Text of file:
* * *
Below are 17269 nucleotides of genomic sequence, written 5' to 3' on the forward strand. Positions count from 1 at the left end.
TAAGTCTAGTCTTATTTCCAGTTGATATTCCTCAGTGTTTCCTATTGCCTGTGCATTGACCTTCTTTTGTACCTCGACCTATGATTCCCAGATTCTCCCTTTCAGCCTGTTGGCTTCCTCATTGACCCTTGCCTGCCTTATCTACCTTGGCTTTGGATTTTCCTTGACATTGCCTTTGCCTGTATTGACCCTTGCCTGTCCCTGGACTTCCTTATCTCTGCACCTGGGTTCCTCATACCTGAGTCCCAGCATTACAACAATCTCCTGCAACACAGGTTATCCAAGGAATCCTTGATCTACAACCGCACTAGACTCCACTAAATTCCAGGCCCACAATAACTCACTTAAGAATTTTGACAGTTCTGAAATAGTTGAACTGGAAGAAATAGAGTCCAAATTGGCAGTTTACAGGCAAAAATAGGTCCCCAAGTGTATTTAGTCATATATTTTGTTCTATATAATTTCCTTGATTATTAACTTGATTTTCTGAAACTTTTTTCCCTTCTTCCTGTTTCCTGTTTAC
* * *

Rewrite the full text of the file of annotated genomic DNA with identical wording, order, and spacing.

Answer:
Below are 17269 nucleotides of genomic sequence, written 5' to 3' on the forward strand. Positions count from 1 at the left end.
TAAGTCTAGTCTTATTTCCAGTTGATATTCCTCAGTGTTTCCTATTGCCTGTGCATTGACCTTCTTTTGTACCTCGACCTATGATTCCCAGATTCTCCCTTTCAGCCTGTTGGCTTCCTCATTGACCCTTGCCTGCCTTATCTACCTTGGCTTTGGATTTTCCTTGACATTGCCTTTGCCTGTATTGACCCTTGCCTGTCCCTGGACTTCCTTATCTCTGCACCTGGGTTCCTCATACCTGAGTCCCAGCATTACAACAATCTCCTGCAACACAGGTTATCCAAGGAATCCTTGATCTACAACCGCACTAGACTCCACTAAATTCCAGGCCCACAATAACTCACTTAAGAATTTTGACAGTTCTGAAATAGTTGAACTGGAAGAAATAGAGTCCAAATTGGCAGTTTACAGGCAAAAATAGGTCCCCAAGTGTATTTAGTCATATATTTTGTTCTATATAATTTCCTTGATTATTAACTTGATTTTCTGAAACTTTTTTCCCTTCTTCCTGTTTCCTGTTTAC